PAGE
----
So the axe has finally fallen on Louis Van Gaal’s reign at Manchester United. The veteran Dutch tactician has cut a disgruntled and cantankerous figure in recent months, as he put up a defiant front against the growing reports suggesting his job was in jeopardy.

Van Gaal can point the finger of blame at the English press, who he claims have “already sacked me for six months”. He might blame the expectations of United’s fans, as he asserts it is unreasonable of them to think their team should be top-four certainties, let alone title challengers.

But ultimately, Van Gaal has fallen short of his primary objectives; last weekend’s FA Cup win – United’s first majory trophy of the post-Ferguson era – will allow him to leave with a measure of success, but failure to qualify for next season’s Champions League, coupled with the drab playing style he has produced, has seen to it that van Gaal will be ushered into early retirement.

And it would appear that the worst kept secret in football over the last six months is finally out: José Mourinho will be Manchester United manager next season.

Mourinho certainly doesn’t come without his fair share of caveats, but the 53-year-old former Chelsea and Real Madrid boss is a born winner who will back himself to bring the glory days back to old Trafford; there’ll be no complaints about expectations being too high from the outspoken Portuguese.

The squad that Van Gaal will bequeath to his former assistant is one of reasonable quality, but there are several players whose confidence seems to have taken a hit over the past season or two. Mourinho will have to assess which players he feels still have something to offer, and which members of the squad need to be moved on.

The likes of Memphis Depay, Ander Herrera and Morgan Schneiderlin have all had disappointing campaigns, but Mourinho will recognise that each can be restored to a level where they can be important cogs in the machine he is looking to build.

Juan Mata will be nervous to discover whether he has a future under Mourinho, after the Portuguese determined that Mata lacked the tactical discipline to fit in at Chelsea, despite the fact that the Spaniard was voted the club’s player of the year two seasons running.

Although he hasn’t pulled up any trees in his time with United, Mata has been a solid performer with a respectable goals and assists output (10 goals and eight assists from 52 appearances this season). Mourinho will have more pressing squad management issues to resolve before deciding what to do with Mata, so the former Valencia player may yet be given time to prove his worth.

There are three players in particular, however, that Mourinho should be looking to ship out of Old Trafford if he is to re-shape the current United squad.

England defender Phil Jones joined the Red Devils from Blackburn Rovers in 2011, when he was just 19 years old. Hailed as a future England captain, the versatile player’s Old Trafford career has been hampered by injury. Jones has averaged fewer than 20 Premier League appearances across his five seasons as a United player, and when he has played, he has often been shifted around between full-back, centre-back and central-midfield.

Jones, now 24, has suffered as a consequence of his position-shifting and, five years on, it is hard to point to any area of his game which has markedly improved since his £16.5m move from Blackburn.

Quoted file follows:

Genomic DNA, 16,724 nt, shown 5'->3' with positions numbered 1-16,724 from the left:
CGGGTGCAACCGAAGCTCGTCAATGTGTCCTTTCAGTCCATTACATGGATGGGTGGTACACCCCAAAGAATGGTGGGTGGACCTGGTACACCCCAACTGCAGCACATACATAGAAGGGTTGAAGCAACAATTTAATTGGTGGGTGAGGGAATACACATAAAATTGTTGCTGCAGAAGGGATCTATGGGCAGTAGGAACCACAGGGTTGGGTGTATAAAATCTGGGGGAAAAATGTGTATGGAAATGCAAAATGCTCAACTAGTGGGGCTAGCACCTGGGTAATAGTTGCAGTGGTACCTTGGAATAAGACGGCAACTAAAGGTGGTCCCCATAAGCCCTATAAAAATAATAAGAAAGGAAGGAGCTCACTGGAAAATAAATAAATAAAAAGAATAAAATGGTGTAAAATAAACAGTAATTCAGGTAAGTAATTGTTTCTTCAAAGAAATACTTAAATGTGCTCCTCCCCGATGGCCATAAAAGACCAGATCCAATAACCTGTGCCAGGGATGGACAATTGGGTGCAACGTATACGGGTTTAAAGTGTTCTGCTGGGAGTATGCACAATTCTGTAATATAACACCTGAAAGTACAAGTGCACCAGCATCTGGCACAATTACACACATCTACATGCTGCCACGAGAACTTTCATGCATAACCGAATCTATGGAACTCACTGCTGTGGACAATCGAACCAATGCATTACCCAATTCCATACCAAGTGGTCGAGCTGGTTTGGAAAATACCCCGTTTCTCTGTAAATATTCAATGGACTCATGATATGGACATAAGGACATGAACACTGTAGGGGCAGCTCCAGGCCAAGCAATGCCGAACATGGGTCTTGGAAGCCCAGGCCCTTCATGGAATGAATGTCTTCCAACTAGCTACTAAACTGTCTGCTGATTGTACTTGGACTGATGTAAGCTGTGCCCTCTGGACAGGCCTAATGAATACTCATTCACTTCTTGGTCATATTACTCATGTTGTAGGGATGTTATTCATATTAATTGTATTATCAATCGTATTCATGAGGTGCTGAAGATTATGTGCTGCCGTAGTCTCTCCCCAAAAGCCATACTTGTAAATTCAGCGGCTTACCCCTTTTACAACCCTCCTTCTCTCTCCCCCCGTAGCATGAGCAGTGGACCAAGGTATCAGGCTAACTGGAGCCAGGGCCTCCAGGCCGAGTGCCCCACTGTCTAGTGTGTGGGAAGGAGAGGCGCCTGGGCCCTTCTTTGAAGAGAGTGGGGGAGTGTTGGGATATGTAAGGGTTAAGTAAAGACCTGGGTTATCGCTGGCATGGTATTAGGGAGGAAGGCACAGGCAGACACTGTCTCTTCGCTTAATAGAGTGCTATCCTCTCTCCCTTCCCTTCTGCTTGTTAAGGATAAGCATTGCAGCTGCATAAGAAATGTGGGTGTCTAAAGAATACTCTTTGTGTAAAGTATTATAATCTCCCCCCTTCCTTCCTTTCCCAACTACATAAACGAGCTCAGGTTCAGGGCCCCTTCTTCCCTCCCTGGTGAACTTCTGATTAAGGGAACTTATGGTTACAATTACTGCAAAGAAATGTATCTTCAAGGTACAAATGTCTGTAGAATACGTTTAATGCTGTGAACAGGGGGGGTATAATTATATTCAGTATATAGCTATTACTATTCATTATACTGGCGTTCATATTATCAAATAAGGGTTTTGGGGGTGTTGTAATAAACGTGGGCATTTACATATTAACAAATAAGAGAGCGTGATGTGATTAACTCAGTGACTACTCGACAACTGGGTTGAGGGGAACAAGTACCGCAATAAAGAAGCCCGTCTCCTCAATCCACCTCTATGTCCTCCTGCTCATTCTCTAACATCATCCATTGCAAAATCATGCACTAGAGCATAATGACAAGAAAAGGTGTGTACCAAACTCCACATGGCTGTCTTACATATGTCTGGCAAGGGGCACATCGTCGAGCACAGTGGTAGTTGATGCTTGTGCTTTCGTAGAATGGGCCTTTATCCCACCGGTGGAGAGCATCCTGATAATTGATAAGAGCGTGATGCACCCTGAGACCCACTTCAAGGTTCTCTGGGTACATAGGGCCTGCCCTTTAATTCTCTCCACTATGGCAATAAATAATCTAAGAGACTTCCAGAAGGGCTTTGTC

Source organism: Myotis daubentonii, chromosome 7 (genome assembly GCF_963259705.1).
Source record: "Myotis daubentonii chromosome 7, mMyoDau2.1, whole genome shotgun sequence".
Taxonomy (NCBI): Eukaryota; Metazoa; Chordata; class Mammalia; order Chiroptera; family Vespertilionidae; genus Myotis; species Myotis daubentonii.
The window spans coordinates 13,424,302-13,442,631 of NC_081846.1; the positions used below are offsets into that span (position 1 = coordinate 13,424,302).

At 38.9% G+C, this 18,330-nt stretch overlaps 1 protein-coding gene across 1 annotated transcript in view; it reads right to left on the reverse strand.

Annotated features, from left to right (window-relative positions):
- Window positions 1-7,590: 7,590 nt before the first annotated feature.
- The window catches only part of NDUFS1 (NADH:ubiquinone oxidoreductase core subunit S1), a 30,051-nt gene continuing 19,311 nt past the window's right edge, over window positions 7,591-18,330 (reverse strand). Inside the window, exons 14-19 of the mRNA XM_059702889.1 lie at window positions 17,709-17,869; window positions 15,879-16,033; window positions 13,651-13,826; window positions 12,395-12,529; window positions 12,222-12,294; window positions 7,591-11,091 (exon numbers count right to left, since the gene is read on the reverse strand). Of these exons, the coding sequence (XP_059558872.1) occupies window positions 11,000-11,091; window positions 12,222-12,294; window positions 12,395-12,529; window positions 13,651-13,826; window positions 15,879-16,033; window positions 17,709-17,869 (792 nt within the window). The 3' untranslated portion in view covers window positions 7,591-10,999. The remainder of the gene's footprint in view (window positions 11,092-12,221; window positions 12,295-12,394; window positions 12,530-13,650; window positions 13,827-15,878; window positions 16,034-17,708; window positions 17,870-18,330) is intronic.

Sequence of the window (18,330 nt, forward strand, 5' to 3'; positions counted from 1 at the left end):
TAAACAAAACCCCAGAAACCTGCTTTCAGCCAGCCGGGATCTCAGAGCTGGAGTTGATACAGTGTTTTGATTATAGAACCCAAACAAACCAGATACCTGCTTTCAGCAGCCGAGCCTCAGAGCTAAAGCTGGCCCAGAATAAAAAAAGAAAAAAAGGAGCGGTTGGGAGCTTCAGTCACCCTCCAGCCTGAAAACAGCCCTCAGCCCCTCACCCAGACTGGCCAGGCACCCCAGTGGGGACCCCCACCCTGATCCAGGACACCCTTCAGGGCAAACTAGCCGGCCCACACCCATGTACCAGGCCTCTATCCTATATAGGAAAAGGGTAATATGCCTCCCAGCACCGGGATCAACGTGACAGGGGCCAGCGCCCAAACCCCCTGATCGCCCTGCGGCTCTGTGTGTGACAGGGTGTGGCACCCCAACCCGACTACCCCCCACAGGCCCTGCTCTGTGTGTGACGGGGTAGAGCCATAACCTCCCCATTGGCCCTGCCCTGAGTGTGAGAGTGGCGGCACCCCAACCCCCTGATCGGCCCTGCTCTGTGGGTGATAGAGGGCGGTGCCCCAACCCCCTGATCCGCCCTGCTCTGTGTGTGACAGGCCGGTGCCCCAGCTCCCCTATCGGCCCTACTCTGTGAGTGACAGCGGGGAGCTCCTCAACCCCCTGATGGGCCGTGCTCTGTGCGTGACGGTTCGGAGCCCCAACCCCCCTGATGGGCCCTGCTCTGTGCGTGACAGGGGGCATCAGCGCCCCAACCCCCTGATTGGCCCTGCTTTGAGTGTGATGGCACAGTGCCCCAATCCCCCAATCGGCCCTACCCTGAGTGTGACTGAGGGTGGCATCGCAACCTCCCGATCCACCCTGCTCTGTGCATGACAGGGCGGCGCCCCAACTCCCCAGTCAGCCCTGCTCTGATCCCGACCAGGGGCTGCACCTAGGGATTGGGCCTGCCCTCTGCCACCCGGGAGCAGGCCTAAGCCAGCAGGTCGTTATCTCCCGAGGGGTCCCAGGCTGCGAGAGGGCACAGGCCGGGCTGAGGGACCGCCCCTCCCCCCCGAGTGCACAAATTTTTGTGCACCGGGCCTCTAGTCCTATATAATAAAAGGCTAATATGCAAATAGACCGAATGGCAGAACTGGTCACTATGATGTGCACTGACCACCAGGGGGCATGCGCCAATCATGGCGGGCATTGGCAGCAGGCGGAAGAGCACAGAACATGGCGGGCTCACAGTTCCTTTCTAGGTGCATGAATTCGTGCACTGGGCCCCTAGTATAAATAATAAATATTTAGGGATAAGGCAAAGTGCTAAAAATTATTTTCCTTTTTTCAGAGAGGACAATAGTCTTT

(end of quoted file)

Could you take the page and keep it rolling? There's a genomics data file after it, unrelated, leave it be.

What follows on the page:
Despite only having 13 appearances to his name all season, and having been out of the first-team picture since an injury in January, Jones was named among United’s substitutes for the FA cup final ahead of more deserving candidates such as youngsters Cameron Borthwick-Jackson and Timothy Fosu-Mensah. Mourinho should now call time on Jones’s United career in favour of utilising some on the promising young defenders beginning to emerge.

Marouane Fellaini has produced some commendable performances during United’s triumphant cup run. But the Belgian falls some way short of the technical ability expected of a standout United midfielder. For all his physicality and aerial prowess – which in itself is somewhat overstated – he lacks the quality of passing and touch needed in a top-class player. His propensity to violently swing his elbows around has cost United of late, after retrospective punishment saw the former Everton player suspended for the final three league matches of the season. With reported interest from Roma and AC Milan, Mourinho should look to cash-in on David Moyes’s first signing as United boss.

The major positive credited to Van Gaal during his United reign has been his commitment to playing young players from the club’s academy. Marcus Rashford and Jessie Lingard have thrived since being given their first-team debut by the former Ajax manager. But any credit van Gaal earnt for blooding youngsters has been undermined by his readiness to drop some of them as soon as a more senior player becomes available.

The case in point here is how Marcos Rojo was preferred to either Borthwick-Jackson or Fosu-Mensah at left-back. The Argentinian has been a fixture since his return from mid-season injury, despite some utterly horrific performances. Mourinho will surely have witnessed Rojo’s abject form and can have only concluded that the former Spartak Moscow player is surplus to requirements.

In terms on incomings, it would appear that Mourinho has already identified several potential signings. Star names such as Zlatan Ibrahimović, James Rodríguez and Raphaël Varane have all been mentioned in speculative newspaper articles.

Mourinho will have highlighted the need for a new centre-back, a creative midfielder, right-winger and striker. And with United ready to back him in the transfer window to the tune of £200 million, the former Porto boss will undoubtedly be sifting through agent Jorge Mendes’s list of clients and contacts as though it were his own personal shopping catalogue.

For United fans, with the arrival of a new manager, and a potential cast of incoming players, the off-season stands to provide more entertainment than they’ve seen on the pitch for some time.

About the author – Ryan Baldi

Ryan is a Midlands based freelance sports writer specialising in European football. He has been fascinated with the continental game ever since he was presented with his first football kit at the age of 7 years old whilst on holiday in Spain – a Barcelona shirt with ‘Romario 10’ printed on the back. A contributor to numerous footballing websites, Ryan has also covered martial arts for local and national print publications. Ryan’s musings on European football can be found here. 

twitter: @RyanBaldiEFB


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The term ‘World XI’ and Watford FC might appear to be as dubious a partnership as Roy Evans and Gerard Houllier, but the newly promoted Premier League outfit are notorious for their global range of players.

Loading up their squad list at the start of Soccer Manager 16 reveals an astonishing TWENTY THREE different nationalities.

There are more tongues in the dressing room than a youth disco.

Which prompts the obvious challenge – give the Watford squad a homegrown overhaul, while avoiding relegation.